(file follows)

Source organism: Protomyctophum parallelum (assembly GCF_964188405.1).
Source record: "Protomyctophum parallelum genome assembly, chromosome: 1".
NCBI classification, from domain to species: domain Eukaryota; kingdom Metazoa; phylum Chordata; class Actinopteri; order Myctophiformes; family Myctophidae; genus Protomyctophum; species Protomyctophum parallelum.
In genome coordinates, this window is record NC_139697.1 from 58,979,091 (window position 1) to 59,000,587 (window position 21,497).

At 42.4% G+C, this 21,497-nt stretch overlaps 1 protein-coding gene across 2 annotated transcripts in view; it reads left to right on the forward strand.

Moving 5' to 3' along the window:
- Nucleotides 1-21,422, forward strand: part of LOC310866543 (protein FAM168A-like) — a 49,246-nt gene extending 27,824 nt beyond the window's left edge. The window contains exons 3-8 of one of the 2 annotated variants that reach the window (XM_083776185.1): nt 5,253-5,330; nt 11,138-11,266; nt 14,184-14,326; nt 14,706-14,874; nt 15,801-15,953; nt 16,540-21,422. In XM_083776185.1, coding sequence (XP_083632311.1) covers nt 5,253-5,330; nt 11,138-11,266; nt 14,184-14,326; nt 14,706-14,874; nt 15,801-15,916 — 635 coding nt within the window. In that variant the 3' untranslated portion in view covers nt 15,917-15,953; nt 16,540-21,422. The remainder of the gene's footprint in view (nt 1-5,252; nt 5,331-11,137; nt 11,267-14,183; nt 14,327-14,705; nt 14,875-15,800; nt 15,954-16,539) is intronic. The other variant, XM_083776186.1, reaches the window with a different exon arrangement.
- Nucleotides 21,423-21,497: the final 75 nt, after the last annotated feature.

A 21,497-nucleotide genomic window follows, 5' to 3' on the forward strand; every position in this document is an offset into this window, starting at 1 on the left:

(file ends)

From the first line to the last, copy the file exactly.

Source organism: Protomyctophum parallelum (assembly GCF_964188405.1).
Source record: "Protomyctophum parallelum genome assembly, chromosome: 1".
NCBI classification, from domain to species: domain Eukaryota; kingdom Metazoa; phylum Chordata; class Actinopteri; order Myctophiformes; family Myctophidae; genus Protomyctophum; species Protomyctophum parallelum.
In genome coordinates, this window is record NC_139697.1 from 58,979,091 (window position 1) to 59,000,587 (window position 21,497).

At 42.4% G+C, this 21,497-nt stretch overlaps 1 protein-coding gene across 2 annotated transcripts in view; it reads left to right on the forward strand.

Moving 5' to 3' along the window:
- Nucleotides 1-21,422, forward strand: part of LOC310866543 (protein FAM168A-like) — a 49,246-nt gene extending 27,824 nt beyond the window's left edge. The window contains exons 3-8 of one of the 2 annotated variants that reach the window (XM_083776185.1): nt 5,253-5,330; nt 11,138-11,266; nt 14,184-14,326; nt 14,706-14,874; nt 15,801-15,953; nt 16,540-21,422. In XM_083776185.1, coding sequence (XP_083632311.1) covers nt 5,253-5,330; nt 11,138-11,266; nt 14,184-14,326; nt 14,706-14,874; nt 15,801-15,916 — 635 coding nt within the window. In that variant the 3' untranslated portion in view covers nt 15,917-15,953; nt 16,540-21,422. The remainder of the gene's footprint in view (nt 1-5,252; nt 5,331-11,137; nt 11,267-14,183; nt 14,327-14,705; nt 14,875-15,800; nt 15,954-16,539) is intronic. The other variant, XM_083776186.1, reaches the window with a different exon arrangement.
- Nucleotides 21,423-21,497: the final 75 nt, after the last annotated feature.

A 21,497-nucleotide genomic window follows, 5' to 3' on the forward strand; every position in this document is an offset into this window, starting at 1 on the left: